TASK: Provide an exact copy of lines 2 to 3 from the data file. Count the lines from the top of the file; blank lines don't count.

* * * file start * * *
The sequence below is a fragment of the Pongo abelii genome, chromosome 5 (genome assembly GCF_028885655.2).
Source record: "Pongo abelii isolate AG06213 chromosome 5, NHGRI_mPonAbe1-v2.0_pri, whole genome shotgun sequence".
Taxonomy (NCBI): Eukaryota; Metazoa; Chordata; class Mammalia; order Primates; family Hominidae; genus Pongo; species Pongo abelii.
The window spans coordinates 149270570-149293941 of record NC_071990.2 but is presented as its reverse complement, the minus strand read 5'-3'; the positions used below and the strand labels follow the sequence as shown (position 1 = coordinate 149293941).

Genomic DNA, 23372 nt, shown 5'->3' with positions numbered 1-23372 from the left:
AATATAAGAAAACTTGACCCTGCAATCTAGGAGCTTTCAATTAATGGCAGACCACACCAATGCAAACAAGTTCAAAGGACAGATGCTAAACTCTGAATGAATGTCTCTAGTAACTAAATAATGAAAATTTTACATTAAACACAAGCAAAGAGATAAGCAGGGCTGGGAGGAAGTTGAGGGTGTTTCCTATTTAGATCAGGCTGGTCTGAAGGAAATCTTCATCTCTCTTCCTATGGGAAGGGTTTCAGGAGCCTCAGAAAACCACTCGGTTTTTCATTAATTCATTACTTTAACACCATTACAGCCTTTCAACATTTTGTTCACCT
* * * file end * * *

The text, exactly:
Source record: "Pongo abelii isolate AG06213 chromosome 5, NHGRI_mPonAbe1-v2.0_pri, whole genome shotgun sequence".
Taxonomy (NCBI): Eukaryota; Metazoa; Chordata; class Mammalia; order Primates; family Hominidae; genus Pongo; species Pongo abelii.